By Coral Arvon, PhD, LMFT, LCSW
Before you can get out of a toxic relationship, you have to admit you are in one. There are red flags of destructive relating; here are seven questions to ask yourself:
1. Can you be yourself with your partner?
2. Is your partner critical of you, constantly challenging your viewpoints?
3. Are there equal amounts of “give and take” in your relationship?
4. Do you share major values like integrity?
5. Do you feel up or down around your partner?
6. Do you feel like you are in a committed relationship?
7. Do you feel good about yourself when you are with your partner?
Relationships are an investment in yourself and your life. Depending on your answers to the above questions, you may want to consider whether you are making a good investment or not. In the best of relationships, there will be times that are more challenging than others, but when discord and unhappiness become the norm, it may be time to leave the relationship.
When more obvious clues of toxicity show up, like behaviors of selfishness, disrespect, rejection, possessiveness and jealousy, or they spiral into abusive and threatening behavior, a change may ultimately save your life.
An intense, recurring pull between partners is a common characteristic of a toxic relationship even though the pain they cause each other is also recurring. Clinical psychologist, Robert Firestone, author of the ‘Fantasy Bond’ describes this phenomenon as “an illusion created by two people that helps them alleviate their fears by creating a false sense of connection.” The pull is toxic because according to Dr. Firestone, “It replaces real feelings of love and support with a desire to fuse identities and operate as a unit.”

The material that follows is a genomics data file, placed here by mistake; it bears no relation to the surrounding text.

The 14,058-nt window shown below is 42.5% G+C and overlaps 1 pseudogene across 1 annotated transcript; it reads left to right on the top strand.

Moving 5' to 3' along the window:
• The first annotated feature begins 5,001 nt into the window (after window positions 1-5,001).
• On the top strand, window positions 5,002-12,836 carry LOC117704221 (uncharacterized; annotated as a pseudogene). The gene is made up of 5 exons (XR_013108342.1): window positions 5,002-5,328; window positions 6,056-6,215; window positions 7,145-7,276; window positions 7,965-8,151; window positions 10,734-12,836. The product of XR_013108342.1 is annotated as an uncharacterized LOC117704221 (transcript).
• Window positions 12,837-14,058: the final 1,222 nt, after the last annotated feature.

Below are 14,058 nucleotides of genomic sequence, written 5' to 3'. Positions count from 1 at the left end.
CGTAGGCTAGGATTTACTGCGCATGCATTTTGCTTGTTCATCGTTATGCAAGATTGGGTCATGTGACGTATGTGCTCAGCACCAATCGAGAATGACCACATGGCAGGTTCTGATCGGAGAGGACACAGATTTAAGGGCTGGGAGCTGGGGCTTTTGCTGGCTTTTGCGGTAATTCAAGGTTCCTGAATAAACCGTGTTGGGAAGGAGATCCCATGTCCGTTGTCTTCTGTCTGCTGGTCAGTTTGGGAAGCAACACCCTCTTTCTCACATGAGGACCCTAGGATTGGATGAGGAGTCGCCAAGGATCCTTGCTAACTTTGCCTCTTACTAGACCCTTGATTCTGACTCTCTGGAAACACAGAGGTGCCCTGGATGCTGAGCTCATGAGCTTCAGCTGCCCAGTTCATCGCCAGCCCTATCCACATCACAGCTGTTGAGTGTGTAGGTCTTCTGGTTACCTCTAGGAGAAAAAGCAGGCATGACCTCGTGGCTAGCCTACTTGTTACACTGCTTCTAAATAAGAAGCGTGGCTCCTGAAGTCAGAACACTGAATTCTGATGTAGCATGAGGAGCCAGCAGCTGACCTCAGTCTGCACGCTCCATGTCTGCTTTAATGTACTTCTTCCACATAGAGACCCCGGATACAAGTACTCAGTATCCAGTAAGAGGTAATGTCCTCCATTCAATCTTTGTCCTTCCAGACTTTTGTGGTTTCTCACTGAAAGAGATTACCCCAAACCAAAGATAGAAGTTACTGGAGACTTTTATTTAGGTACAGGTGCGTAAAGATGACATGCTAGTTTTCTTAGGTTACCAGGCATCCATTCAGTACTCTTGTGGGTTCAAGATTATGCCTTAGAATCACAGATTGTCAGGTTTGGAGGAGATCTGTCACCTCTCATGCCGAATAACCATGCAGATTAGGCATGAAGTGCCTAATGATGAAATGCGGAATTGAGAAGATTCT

There are unconscious reasons why toxic relationships are formed; many of them transgress back to childhood. For example, someone may seek emotional comfort through familiarity with a romantic partner that mimics an old, unhealthy relationship or behavior of a family member, often a parent. Without realizing why, this process may be repeated indefinitely, further preventing awareness of qualities needed to form healthy relationships, in favor of old, destructive ones.
Once you realize that you are in a toxic relationship, you may first opt to confront specific toxic behaviors with your partner. You will need to be direct with the truth of how you feel when you are treated a certain way and ask if they are willing to stop the behavior; if they are dismissive and refuse to acknowledge your feelings, then ending the relationship will ultimately be for your own good.
Everyone deserves to feel happy, respected and valued. Once your decision is made, be straight and to the point with your partner. Be firm in your decision to end it, and immediately put time and distance between you. Avoid any chance for conversation and remain firm. Reaffirm your decision daily, and embrace new opportunities to engage in life. Remember, this not the end of your life—just one aspect of it.
Author, Dr Coral Arvon, PhD, LCSW, LMFT.